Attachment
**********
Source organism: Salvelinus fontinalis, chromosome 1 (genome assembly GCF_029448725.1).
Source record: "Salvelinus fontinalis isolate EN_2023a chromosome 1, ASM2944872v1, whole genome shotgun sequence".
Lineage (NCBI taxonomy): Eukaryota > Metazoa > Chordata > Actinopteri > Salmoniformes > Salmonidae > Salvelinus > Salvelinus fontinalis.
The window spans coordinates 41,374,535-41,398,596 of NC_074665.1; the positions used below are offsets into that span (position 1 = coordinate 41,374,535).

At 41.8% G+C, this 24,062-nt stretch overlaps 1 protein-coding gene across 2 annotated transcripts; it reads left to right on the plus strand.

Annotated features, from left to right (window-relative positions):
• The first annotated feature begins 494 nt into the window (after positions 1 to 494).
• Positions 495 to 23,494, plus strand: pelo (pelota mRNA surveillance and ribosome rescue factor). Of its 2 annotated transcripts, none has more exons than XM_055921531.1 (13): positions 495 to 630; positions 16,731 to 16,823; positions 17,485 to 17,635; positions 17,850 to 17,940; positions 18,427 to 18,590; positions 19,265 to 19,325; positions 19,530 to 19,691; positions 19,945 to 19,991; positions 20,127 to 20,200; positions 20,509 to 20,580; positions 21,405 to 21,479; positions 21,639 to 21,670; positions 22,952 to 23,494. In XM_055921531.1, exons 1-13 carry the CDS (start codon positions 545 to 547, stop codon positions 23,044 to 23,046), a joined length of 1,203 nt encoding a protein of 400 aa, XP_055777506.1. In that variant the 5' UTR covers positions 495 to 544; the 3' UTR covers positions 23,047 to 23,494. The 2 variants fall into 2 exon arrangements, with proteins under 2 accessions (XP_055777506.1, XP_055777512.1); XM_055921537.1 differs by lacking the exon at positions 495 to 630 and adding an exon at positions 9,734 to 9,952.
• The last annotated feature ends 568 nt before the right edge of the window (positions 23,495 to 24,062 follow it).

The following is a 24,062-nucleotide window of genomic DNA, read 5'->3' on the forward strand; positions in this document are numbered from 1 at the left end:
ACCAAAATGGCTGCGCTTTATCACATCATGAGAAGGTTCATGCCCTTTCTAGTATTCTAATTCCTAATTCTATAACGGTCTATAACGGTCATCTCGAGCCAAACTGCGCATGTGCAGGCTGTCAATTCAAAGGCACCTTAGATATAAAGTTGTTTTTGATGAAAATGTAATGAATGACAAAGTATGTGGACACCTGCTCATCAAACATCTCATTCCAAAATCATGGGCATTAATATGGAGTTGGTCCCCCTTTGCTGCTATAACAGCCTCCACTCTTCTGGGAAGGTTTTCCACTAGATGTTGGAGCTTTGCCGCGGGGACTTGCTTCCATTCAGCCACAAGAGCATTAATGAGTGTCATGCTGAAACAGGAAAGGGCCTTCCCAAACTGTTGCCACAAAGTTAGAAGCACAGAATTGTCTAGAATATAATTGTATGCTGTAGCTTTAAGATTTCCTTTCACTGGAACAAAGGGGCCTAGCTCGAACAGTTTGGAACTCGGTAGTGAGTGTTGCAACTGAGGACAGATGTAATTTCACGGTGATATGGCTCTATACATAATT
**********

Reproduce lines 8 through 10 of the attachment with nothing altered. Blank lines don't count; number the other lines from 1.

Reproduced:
• Positions 495 to 23,494, plus strand: pelo (pelota mRNA surveillance and ribosome rescue factor). Of its 2 annotated transcripts, none has more exons than XM_055921531.1 (13): positions 495 to 630; positions 16,731 to 16,823; positions 17,485 to 17,635; positions 17,850 to 17,940; positions 18,427 to 18,590; positions 19,265 to 19,325; positions 19,530 to 19,691; positions 19,945 to 19,991; positions 20,127 to 20,200; positions 20,509 to 20,580; positions 21,405 to 21,479; positions 21,639 to 21,670; positions 22,952 to 23,494. In XM_055921531.1, exons 1-13 carry the CDS (start codon positions 545 to 547, stop codon positions 23,044 to 23,046), a joined length of 1,203 nt encoding a protein of 400 aa, XP_055777506.1. In that variant the 5' UTR covers positions 495 to 544; the 3' UTR covers positions 23,047 to 23,494. The 2 variants fall into 2 exon arrangements, with proteins under 2 accessions (XP_055777506.1, XP_055777512.1); XM_055921537.1 differs by lacking the exon at positions 495 to 630 and adding an exon at positions 9,734 to 9,952.
• The last annotated feature ends 568 nt before the right edge of the window (positions 23,495 to 24,062 follow it).

The following is a 24,062-nucleotide window of genomic DNA, read 5'->3' on the forward strand; positions in this document are numbered from 1 at the left end: